-Return the module to Run state using the button at the bottom of Gap module panel.

    Repeat this procedure until opening/closing the woofer loop introduces no phase offset.  Once the proper value of the phase offset entry has been determined, this value will be valid for every RF station in that ring (HER or LER).  You can then bring up the Gap module panel for each if these stations and make a new look-up table using the above procedure with the same phase offset.  The offset value WILL be different for HER and LER stations.

  5. Next we verify the setting of the  woofer 1 turn delay value.  Due to the fact that it takes time for the kick signal to reach the RF baseband reference, we add an additional partial turn delay to align the kick with the bunch it was computed for.  In reality, the transmission/processing delay is more than 1 turn so we add another portion of a turn to form a total delay of 2 turns.  This is still a small fraction of a synchrotron oscillation, allowing the woofer to function as designed.  The proper 1 turn delay settings for each woofer was determined using a network analyzer connected though the LFB system in region 4.  The delay was adjusted to produce the same transmission phase (system open loop phase) at frequencies corresponding to a fixed offset above each revolution harmonic from mode 1 to mode 15.  The offset frequency was chosen to be just off the peak of the synchrotron resonance.  The delay was optimized to achieve just a few degrees variation across the entire woofer band - this also demonstrated the quality of the equalizer filter.  The delays values are:

    LR44 - 1700 ns
    LR45 - 1900 ns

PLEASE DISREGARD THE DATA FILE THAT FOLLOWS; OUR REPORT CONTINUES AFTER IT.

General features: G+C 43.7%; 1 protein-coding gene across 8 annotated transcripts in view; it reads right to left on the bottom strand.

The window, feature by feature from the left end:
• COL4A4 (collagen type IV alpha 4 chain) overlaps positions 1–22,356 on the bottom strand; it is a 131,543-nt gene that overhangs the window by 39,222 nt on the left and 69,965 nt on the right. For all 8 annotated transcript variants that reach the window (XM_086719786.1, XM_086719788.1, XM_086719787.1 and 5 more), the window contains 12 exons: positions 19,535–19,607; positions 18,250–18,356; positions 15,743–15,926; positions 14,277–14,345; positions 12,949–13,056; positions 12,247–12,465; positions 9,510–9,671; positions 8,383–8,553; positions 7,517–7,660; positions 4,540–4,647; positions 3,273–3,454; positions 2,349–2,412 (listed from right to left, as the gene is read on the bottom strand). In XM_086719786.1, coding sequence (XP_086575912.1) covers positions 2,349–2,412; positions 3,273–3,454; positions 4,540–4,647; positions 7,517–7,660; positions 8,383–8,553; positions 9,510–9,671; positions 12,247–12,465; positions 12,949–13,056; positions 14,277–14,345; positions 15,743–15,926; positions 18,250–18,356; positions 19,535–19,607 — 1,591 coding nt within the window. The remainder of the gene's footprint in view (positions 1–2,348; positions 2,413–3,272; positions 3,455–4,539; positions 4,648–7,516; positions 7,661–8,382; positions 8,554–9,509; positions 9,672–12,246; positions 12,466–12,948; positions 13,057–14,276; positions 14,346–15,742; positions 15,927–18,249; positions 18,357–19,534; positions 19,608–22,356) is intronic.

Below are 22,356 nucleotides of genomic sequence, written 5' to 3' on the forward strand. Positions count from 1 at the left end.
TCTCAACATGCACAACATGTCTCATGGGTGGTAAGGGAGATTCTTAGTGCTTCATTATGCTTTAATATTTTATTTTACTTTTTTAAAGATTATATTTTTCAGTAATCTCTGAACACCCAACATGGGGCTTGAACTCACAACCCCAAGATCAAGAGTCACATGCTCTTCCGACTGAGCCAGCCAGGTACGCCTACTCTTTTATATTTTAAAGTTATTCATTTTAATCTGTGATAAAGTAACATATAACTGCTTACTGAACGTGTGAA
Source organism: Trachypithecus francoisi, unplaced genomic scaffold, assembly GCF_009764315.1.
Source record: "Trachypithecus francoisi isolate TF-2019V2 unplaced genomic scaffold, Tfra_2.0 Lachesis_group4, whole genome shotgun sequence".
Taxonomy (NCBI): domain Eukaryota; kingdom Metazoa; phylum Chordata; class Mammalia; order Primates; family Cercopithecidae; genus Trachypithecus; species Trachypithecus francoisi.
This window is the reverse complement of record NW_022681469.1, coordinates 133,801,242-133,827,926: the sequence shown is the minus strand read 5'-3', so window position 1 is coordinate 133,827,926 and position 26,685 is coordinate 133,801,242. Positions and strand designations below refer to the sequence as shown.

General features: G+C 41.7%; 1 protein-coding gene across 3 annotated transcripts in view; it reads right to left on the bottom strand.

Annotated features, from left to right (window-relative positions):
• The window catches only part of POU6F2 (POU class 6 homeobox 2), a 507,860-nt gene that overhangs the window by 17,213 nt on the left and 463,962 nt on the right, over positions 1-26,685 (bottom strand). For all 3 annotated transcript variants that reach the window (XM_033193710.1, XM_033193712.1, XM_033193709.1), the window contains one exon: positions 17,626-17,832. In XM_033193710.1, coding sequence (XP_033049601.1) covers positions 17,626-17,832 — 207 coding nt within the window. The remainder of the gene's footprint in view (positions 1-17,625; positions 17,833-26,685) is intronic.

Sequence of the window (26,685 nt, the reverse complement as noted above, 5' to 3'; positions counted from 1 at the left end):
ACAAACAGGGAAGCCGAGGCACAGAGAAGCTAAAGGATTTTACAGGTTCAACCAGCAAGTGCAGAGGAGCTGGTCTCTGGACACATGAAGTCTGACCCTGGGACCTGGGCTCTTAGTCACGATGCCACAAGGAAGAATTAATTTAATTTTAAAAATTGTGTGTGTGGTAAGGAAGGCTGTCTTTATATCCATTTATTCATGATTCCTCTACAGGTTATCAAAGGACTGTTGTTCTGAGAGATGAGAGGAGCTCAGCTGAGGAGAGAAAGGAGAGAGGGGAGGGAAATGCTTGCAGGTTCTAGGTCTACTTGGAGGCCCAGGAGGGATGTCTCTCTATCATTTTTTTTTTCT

HR81 - 6100 ns
    HR83 - 6000 ns
    HR85 - 5900 ns
    HR21 - 5200 ns
    HR23 - 5200 ns

    The value of the 1 turn delay should not need to be altered unless there is a hardware change which would affect the transmission delay by at least 50 ns.  This would require altering the length of a fiber optic cable by 30 feet.  The resolution of the delay adjustment is 100 ns since the delay FIFO clocks at 9.814 MHz.

  6. Like with the comb filters, the woofer also uses a group delay equalization filter or equalizer.  It is the same FIR filter IC used in the comb filters.  The topology is a 32 tap FIR filter clocking at 9.814 MHz.  Presently the equalizer coefficients for the comb and woofer are the same (although each ring is different).  For clarity, woofer and comb equalizers do have different filenames.  On the Gap module panel, the filenames for the woofer equalizers are:

    E0CF = /tbl/gvfHERdetun.tbl - HER woofer equalizer file - same for all HER stations
    E0CF = /tbl/gvfLERdetun.tbl - LER woofer equalizer file - same for all LER stations

    Make sure the Equalizer Bank (lower right on Gap module panel) is set to "Bank 0" using the right mouse key to select.  Bank 1 corresponds to no equalization and could be used to measure the non-equalized channel response in the future.

  7. Make sure the "Pre-DAC Data Alignment" is set to 0.  It is located on the lower right of the Gap module panel and is selected with a right mouse click.  This is a shift gain adjustment.  Since the woofer data can often exceed 1/2 scale during normal operation, using any shift gain would result in overflow.

  8. With the delay and equalizer now properly set, the remaining task is to configure the look-up table to have the desired amount of gain.  There are two parameters used to set the gain.  Both are located in the "Sine & Cosine Look-up-tables" area of the Gap module panel.  The first value is the "Phase range (Deg/full Scale)" which sets the overall gain of the woofer for this station.  A full scale woofer signal will produce the entered number of degrees modulation to the station baseband reference.  The nominal value of full scale kick is +20 degrees.  Note that entering -20 degrees would invert the phase of the woofer kick.